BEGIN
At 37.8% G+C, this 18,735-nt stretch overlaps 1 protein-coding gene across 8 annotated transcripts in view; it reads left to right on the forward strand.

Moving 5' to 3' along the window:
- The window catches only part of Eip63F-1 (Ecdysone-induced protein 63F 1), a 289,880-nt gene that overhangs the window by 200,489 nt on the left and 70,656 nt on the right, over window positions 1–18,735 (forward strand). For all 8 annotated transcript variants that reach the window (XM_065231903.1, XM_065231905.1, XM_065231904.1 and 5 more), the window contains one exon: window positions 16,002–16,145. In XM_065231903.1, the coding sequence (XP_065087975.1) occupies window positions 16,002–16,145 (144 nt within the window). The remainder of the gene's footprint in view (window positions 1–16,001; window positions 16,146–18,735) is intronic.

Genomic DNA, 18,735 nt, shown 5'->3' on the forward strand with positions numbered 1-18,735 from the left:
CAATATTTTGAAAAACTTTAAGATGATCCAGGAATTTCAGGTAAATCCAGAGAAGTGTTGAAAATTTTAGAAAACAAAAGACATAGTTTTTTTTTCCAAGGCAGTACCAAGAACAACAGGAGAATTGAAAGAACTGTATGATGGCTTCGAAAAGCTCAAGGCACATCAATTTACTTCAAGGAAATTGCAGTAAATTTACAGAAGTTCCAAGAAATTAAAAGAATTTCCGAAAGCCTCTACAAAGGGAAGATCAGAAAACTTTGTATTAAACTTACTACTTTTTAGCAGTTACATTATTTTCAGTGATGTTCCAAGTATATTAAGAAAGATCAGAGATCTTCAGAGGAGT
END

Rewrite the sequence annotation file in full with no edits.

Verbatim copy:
At 37.8% G+C, this 18,735-nt stretch overlaps 1 protein-coding gene across 8 annotated transcripts in view; it reads left to right on the forward strand.

Moving 5' to 3' along the window:
- The window catches only part of Eip63F-1 (Ecdysone-induced protein 63F 1), a 289,880-nt gene that overhangs the window by 200,489 nt on the left and 70,656 nt on the right, over window positions 1–18,735 (forward strand). For all 8 annotated transcript variants that reach the window (XM_065231903.1, XM_065231905.1, XM_065231904.1 and 5 more), the window contains one exon: window positions 16,002–16,145. In XM_065231903.1, the coding sequence (XP_065087975.1) occupies window positions 16,002–16,145 (144 nt within the window). The remainder of the gene's footprint in view (window positions 1–16,001; window positions 16,146–18,735) is intronic.

Genomic DNA, 18,735 nt, shown 5'->3' on the forward strand with positions numbered 1-18,735 from the left:
CAATATTTTGAAAAACTTTAAGATGATCCAGGAATTTCAGGTAAATCCAGAGAAGTGTTGAAAATTTTAGAAAACAAAAGACATAGTTTTTTTTTCCAAGGCAGTACCAAGAACAACAGGAGAATTGAAAGAACTGTATGATGGCTTCGAAAAGCTCAAGGCACATCAATTTACTTCAAGGAAATTGCAGTAAATTTACAGAAGTTCCAAGAAATTAAAAGAATTTCCGAAAGCCTCTACAAAGGGAAGATCAGAAAACTTTGTATTAAACTTACTACTTTTTAGCAGTTACATTATTTTCAGTGATGTTCCAAGTATATTAAGAAAGATCAGAGATCTTCAGAGGAGT